It is not enough to just post a square image or share advocacy resources on social media.
This can be seen as performative, "armchair activism" or paying lip service to the long, hard work of a movement.
Being non-racist is not enough.
Being inclusive is not enough.
For causes that work to reduce stigmas (e.g., mental health awareness) or bring equality to marginalized groups (e.g., diversity and inclusion, anti-racism), these demand more than sharing social media content. They require real action to effect change.
Do not be silent.
Commit to doing more: to listen, learn, and be a better ally.
Real allyship requires work.
Before anything goes on social media, it should require the work below.
Center and hold space
- Recognize your own privileges and biases
- Take a moment to address your physical, emotional, and mental health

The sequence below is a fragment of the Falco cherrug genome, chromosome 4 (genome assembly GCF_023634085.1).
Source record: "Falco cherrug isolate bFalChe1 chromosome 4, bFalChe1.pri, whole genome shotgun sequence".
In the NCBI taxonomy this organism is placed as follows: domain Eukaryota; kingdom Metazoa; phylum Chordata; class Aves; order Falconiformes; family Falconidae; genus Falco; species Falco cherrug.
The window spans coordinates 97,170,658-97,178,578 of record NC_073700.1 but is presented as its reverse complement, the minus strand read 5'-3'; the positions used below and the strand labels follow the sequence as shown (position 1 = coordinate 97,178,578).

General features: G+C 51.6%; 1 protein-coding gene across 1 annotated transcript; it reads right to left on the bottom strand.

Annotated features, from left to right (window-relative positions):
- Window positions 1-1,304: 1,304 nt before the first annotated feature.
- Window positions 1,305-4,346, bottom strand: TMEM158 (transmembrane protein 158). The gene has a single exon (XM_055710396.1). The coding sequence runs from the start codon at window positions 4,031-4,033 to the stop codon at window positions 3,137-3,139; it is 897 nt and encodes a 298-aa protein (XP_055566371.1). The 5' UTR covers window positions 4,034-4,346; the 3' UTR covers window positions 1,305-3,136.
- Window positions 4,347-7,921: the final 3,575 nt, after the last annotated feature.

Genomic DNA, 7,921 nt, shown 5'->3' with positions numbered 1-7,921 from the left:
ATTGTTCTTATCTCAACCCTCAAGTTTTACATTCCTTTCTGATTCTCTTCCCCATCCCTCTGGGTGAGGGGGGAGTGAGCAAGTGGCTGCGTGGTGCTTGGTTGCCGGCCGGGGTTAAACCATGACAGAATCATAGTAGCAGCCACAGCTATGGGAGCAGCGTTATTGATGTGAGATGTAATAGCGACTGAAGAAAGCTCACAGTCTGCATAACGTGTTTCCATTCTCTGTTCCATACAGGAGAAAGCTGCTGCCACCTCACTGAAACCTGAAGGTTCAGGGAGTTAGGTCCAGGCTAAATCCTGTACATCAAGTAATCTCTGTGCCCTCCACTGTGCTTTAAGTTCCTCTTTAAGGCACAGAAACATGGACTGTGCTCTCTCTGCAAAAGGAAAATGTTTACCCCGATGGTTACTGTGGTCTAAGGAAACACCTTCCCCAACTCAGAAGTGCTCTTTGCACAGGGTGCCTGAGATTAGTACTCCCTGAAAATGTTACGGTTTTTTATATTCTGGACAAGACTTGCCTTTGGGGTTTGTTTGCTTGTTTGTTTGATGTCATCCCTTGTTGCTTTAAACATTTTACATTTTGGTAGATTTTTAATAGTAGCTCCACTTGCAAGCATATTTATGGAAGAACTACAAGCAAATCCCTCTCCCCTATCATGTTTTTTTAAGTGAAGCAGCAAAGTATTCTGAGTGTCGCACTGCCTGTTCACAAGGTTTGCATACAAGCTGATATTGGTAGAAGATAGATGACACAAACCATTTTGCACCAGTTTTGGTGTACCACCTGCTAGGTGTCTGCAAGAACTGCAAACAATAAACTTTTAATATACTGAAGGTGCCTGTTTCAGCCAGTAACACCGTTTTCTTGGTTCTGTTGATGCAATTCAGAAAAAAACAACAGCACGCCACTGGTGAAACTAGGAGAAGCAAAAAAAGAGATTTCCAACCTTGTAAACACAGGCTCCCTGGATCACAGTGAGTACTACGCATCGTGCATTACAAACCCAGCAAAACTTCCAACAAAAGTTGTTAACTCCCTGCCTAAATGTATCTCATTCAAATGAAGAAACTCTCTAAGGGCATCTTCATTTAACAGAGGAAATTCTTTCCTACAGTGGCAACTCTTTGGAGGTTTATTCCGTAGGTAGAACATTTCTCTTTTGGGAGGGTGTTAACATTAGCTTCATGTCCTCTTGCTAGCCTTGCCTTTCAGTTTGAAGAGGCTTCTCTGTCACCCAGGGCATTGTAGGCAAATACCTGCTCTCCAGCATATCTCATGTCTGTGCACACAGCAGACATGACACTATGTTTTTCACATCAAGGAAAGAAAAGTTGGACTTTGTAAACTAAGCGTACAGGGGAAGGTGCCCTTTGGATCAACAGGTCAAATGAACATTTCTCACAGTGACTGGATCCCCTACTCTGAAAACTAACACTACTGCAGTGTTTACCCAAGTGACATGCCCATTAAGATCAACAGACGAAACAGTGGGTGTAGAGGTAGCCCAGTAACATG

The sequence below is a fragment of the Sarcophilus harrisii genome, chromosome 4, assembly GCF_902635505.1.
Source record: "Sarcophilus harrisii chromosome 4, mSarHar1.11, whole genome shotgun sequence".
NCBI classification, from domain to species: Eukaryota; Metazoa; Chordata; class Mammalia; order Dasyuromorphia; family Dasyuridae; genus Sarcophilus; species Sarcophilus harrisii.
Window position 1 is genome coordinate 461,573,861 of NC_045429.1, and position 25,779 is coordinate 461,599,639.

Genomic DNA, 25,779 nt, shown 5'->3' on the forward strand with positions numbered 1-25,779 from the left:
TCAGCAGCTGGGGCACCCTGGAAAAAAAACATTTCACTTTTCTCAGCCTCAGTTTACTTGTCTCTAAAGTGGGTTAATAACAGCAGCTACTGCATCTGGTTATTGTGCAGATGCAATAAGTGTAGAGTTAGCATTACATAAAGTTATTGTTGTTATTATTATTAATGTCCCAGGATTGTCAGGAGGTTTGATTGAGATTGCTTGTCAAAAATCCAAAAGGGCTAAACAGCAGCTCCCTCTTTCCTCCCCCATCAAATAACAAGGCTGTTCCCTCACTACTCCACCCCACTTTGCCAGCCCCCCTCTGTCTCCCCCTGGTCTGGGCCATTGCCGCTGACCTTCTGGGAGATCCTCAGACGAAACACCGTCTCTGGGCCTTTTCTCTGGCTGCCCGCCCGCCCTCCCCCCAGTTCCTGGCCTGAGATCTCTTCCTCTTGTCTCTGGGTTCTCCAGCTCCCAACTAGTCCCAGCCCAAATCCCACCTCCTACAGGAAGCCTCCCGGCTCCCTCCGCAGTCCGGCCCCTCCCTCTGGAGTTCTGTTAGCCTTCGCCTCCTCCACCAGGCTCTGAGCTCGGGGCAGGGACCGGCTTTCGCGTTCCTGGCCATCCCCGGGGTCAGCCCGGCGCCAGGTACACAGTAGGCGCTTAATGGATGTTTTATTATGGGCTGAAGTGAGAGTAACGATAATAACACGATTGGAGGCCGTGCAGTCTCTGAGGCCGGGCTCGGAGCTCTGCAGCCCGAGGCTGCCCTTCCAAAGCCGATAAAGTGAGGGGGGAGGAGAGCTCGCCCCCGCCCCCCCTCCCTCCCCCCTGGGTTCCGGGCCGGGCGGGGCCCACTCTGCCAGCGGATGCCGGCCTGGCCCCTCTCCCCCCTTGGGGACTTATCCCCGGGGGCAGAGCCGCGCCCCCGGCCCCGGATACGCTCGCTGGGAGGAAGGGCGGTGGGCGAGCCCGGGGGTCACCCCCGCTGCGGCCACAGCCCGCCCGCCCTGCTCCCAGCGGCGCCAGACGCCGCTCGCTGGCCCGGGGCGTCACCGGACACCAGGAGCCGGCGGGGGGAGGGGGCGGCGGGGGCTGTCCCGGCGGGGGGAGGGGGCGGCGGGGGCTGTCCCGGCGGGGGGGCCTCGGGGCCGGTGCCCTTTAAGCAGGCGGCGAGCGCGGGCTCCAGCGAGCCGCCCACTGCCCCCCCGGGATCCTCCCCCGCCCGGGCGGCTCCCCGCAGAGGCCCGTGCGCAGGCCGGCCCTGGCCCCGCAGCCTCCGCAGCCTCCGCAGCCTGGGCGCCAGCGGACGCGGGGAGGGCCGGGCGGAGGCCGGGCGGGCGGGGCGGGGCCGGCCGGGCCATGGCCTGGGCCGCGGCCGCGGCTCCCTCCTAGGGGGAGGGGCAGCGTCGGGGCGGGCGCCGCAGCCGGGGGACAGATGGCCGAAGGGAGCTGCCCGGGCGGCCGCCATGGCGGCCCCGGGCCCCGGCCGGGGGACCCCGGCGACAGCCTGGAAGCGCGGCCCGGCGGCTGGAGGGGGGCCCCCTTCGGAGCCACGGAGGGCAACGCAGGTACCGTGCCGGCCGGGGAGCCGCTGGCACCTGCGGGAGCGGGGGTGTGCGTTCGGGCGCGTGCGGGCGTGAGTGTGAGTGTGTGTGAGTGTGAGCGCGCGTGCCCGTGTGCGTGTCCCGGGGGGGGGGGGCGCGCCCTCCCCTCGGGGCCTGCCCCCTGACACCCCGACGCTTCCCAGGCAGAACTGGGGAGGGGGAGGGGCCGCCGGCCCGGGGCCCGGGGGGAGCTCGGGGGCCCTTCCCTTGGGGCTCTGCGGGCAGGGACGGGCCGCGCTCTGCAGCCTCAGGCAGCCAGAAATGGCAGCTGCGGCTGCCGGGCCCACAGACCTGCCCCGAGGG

- Organize your efforts to contribute to causes in the ways listed below. Think about how you will take action on a daily, weekly, monthly, quarterly, and annual basis.
- Recognize that friends, family, coworkers, partners, and other groups may be having a difficult time processing deeply divisive and traumatic events. See them, hear them, and support their needs.
- Educate yourself and others
- Consume media - books, films, podcasts - by members of the stigmatized group
- Discuss with friends, family, and coworkers. Have the tough, uncomfortable conversations. What do words like "inclusivity," "community," and "equality" bring to mind? How do they come to life in networks of people? What is missing?
- Donate to reputable organizations - research them
- Be careful of how hashtags are used in social media content. Hashtags are often used by communities to spread vital information; when irrelevant social content uses these hashtags, they clutter feeds and make it difficult to find the right information
- Sign reputable petitions - research them